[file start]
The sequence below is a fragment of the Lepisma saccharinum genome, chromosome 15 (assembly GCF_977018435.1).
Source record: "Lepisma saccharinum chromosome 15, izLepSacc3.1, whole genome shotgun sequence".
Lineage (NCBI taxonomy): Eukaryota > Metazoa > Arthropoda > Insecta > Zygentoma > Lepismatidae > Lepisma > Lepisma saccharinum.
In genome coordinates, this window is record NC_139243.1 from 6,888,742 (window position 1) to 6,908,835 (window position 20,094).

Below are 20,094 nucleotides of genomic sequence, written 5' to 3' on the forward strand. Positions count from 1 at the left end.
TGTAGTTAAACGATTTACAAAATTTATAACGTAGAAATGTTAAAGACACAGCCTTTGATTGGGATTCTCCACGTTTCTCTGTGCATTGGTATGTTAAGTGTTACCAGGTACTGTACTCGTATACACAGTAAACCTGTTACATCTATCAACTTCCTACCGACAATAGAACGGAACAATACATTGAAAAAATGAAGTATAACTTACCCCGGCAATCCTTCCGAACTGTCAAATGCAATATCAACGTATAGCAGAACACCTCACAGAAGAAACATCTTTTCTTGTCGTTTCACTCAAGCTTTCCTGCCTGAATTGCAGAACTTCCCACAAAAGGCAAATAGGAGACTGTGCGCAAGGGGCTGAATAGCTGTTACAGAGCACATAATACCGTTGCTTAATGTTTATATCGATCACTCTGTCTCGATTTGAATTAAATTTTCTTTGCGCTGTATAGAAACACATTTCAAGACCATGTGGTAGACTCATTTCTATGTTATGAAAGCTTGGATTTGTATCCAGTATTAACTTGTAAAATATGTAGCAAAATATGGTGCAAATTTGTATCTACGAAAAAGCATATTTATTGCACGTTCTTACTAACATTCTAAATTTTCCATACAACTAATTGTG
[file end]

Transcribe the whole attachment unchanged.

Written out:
The sequence below is a fragment of the Lepisma saccharinum genome, chromosome 15 (assembly GCF_977018435.1).
Source record: "Lepisma saccharinum chromosome 15, izLepSacc3.1, whole genome shotgun sequence".
Lineage (NCBI taxonomy): Eukaryota > Metazoa > Arthropoda > Insecta > Zygentoma > Lepismatidae > Lepisma > Lepisma saccharinum.
In genome coordinates, this window is record NC_139243.1 from 6,888,742 (window position 1) to 6,908,835 (window position 20,094).

Below are 20,094 nucleotides of genomic sequence, written 5' to 3' on the forward strand. Positions count from 1 at the left end.
TGTAGTTAAACGATTTACAAAATTTATAACGTAGAAATGTTAAAGACACAGCCTTTGATTGGGATTCTCCACGTTTCTCTGTGCATTGGTATGTTAAGTGTTACCAGGTACTGTACTCGTATACACAGTAAACCTGTTACATCTATCAACTTCCTACCGACAATAGAACGGAACAATACATTGAAAAAATGAAGTATAACTTACCCCGGCAATCCTTCCGAACTGTCAAATGCAATATCAACGTATAGCAGAACACCTCACAGAAGAAACATCTTTTCTTGTCGTTTCACTCAAGCTTTCCTGCCTGAATTGCAGAACTTCCCACAAAAGGCAAATAGGAGACTGTGCGCAAGGGGCTGAATAGCTGTTACAGAGCACATAATACCGTTGCTTAATGTTTATATCGATCACTCTGTCTCGATTTGAATTAAATTTTCTTTGCGCTGTATAGAAACACATTTCAAGACCATGTGGTAGACTCATTTCTATGTTATGAAAGCTTGGATTTGTATCCAGTATTAACTTGTAAAATATGTAGCAAAATATGGTGCAAATTTGTATCTACGAAAAAGCATATTTATTGCACGTTCTTACTAACATTCTAAATTTTCCATACAACTAATTGTG